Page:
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Gender and Politeness Rules in Japan and the United States
Unformatted Document Text:  Gender and Politeness Rules 3 Gender and Politeness Rules in Japan and the United States Politeness is important in the study of communication because it provides ways to minimize the friction between individuals when they interact (Okabe, 1990). Janny and Arndt (1992) suggest that there are two types of politeness (i.e., tact and social politeness). Tact refers to interpersonal strategies for maintaining face, and social politeness refers to the rules that are used for smoothly organized interaction. Ting-Toomey (1994) defines face as “a claimed sense of self-respect in an interactive situation” (p. 1). The initial discussions of face (e.g., Goffman, 1955, 1967; Ho, 1976; Hu, 1944) did not link face to politeness (Watts, Ide, & Ehlich, 1992); however, since Brown and Levinson (1978), linguistic politeness has been associated with face. Politeness exists in all cultures, but there are cultural differences in the ways individuals are polite (Brown & Levinson, 1987). For example, Ogawa and Gudykunst (1999) examine perceptions of politeness rules in Japan and the United States. The results of their study suggest that there are some rules that are perceived as more important in one culture than in the other. Thus, it is important to consider culture (e.g., national culture) when studying politeness. Many communicative differences in gender such as verbal behavior (e.g., Brooks, 1982; Fishman, 1978; Holmes, 1986, 1988, 1989; Lakoff, 1975; Morgan, 1976; Porter, Geis, Cooper, & Newman, 1985; Zimmerman & West, 1975) and nonverbal behavior (e.g., Aiello & Aiello, 1974; Duncan, 1983; Ekman & Friesen, 1972; Evans & Cherulnik, 1980; Kendon & Ferber, 1973; Knapp & Hall, 1992; Ricci Bitti, Giovanni, & Dalmonari, 1974; Smith, 1981) have been reported. Differences between the two groups often are explained as cultural differences (e.g., Triandis, 1995). This gender-as-culture hypothesis is supported by Mulac, Bradac, and Gibbons (2001). The present study examines similarities and differences in the perception of politeness rules between men and women.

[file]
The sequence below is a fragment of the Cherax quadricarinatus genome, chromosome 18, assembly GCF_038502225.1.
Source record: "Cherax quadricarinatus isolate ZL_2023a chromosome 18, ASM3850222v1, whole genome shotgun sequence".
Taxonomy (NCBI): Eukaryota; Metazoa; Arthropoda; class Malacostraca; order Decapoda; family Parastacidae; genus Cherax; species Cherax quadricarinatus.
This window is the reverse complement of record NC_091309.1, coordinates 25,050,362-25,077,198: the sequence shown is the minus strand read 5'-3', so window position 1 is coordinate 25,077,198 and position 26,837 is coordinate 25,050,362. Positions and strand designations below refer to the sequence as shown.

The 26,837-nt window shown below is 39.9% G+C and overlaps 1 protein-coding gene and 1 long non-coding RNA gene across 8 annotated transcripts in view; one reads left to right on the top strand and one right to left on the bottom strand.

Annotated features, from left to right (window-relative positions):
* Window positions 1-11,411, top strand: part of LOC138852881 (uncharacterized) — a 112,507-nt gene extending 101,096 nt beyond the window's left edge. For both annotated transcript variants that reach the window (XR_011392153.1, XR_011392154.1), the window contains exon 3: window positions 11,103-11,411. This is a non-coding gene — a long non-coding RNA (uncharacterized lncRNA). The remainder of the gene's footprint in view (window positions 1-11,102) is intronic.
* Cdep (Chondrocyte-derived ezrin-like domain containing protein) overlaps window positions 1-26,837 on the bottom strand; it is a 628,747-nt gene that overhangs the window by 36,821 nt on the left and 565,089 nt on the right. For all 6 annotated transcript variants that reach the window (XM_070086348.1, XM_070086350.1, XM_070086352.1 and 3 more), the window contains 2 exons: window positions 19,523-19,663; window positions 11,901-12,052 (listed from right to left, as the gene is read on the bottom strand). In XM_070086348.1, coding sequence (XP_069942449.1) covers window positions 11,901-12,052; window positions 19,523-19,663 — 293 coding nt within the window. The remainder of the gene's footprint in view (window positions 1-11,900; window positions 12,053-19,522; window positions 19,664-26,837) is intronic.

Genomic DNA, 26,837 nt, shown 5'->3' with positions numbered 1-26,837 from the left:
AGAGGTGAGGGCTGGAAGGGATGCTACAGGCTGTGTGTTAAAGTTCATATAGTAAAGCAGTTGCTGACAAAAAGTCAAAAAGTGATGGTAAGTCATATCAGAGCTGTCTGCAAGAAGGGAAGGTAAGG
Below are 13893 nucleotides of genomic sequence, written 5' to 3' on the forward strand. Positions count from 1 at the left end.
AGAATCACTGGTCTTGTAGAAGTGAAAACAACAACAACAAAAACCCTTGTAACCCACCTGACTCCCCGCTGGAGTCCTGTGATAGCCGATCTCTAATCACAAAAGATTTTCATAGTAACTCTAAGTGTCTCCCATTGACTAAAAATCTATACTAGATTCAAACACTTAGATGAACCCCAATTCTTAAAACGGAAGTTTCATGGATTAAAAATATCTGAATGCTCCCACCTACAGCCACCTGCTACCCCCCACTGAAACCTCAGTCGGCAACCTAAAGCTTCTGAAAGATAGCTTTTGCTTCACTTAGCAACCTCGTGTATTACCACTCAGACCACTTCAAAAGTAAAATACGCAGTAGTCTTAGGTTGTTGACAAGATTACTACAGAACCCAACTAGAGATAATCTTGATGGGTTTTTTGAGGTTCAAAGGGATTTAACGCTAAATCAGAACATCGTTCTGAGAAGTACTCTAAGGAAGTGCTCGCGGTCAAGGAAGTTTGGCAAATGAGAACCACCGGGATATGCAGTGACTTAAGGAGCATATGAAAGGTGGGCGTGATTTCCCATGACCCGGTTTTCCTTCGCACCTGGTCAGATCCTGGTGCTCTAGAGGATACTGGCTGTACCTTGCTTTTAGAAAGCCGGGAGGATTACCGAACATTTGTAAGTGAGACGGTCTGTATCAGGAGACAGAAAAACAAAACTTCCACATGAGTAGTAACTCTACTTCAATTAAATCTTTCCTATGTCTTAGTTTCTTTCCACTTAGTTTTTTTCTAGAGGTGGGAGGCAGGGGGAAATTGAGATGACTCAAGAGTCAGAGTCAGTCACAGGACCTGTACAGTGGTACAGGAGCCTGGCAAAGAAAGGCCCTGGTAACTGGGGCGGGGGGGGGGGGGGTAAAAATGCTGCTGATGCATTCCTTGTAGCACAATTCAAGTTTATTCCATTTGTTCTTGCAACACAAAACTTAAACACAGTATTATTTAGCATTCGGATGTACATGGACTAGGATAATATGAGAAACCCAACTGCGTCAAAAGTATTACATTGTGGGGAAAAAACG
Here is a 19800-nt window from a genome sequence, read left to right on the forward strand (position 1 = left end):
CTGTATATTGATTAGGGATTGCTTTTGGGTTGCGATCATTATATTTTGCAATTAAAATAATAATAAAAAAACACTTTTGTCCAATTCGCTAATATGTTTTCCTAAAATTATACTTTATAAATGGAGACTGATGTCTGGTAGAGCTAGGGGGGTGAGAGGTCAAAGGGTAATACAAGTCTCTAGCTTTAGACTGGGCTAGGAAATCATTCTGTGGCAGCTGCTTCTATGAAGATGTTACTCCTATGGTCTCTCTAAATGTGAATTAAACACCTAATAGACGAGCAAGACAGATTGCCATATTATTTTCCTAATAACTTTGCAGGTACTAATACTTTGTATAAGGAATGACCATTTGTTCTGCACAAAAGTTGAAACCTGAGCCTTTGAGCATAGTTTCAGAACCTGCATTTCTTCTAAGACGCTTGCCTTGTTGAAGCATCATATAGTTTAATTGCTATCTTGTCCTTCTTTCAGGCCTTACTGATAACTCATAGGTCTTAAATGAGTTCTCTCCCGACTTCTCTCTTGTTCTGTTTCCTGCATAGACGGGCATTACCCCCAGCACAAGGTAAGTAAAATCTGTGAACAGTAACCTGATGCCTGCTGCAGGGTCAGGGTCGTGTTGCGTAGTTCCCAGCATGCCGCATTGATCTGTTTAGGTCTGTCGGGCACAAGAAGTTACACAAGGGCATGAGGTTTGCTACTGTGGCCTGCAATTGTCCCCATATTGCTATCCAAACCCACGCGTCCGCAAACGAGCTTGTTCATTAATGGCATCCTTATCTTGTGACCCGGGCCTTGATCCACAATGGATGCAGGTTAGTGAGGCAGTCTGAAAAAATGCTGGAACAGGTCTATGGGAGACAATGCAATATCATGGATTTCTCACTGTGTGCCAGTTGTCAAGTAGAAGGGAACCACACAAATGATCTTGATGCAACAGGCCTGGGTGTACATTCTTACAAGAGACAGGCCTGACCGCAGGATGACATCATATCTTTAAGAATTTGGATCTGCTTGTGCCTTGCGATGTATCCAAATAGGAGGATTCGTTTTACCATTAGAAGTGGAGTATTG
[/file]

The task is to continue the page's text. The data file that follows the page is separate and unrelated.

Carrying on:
Authors: Ogawa, Naoto.
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Gender and Politeness Rules 3
Gender and Politeness Rules in Japan and the United States
Politeness is important in the study of communication because it provides ways to
minimize the friction between individuals when they interact (Okabe, 1990). Janny and Arndt
(1992) suggest that there are two types of politeness (i.e., tact and social politeness). Tact
refers to interpersonal strategies for maintaining face, and social politeness refers to the rules
that are used for smoothly organized interaction. Ting-Toomey (1994) defines face as “a
claimed sense of self-respect in an interactive situation” (p. 1). The initial discussions of face
(e.g., Goffman, 1955, 1967; Ho, 1976; Hu, 1944) did not link face to politeness (Watts, Ide,
& Ehlich, 1992); however, since Brown and Levinson (1978), linguistic politeness has been
associated with face.
Politeness exists in all cultures, but there are cultural differences in the ways
individuals are polite (Brown & Levinson, 1987). For example, Ogawa and Gudykunst
(1999) examine perceptions of politeness rules in Japan and the United States. The results of
their study suggest that there are some rules that are perceived as more important in one
culture than in the other. Thus, it is important to consider culture (e.g., national culture) when
studying politeness.
Many communicative differences in gender such as verbal behavior (e.g., Brooks,
1982; Fishman, 1978; Holmes, 1986, 1988, 1989; Lakoff, 1975; Morgan, 1976; Porter, Geis,
Cooper, & Newman, 1985; Zimmerman & West, 1975) and nonverbal behavior (e.g., Aiello
& Aiello, 1974; Duncan, 1983; Ekman & Friesen, 1972; Evans & Cherulnik, 1980; Kendon
& Ferber, 1973; Knapp & Hall, 1992; Ricci Bitti, Giovanni, & Dalmonari, 1974; Smith,
1981) have been reported. Differences between the two groups often are explained as cultural
differences (e.g., Triandis, 1995). This gender-as-culture hypothesis is supported by Mulac,
Bradac, and Gibbons (2001). The present study examines similarities and differences in the
perception of politeness rules between men and women.


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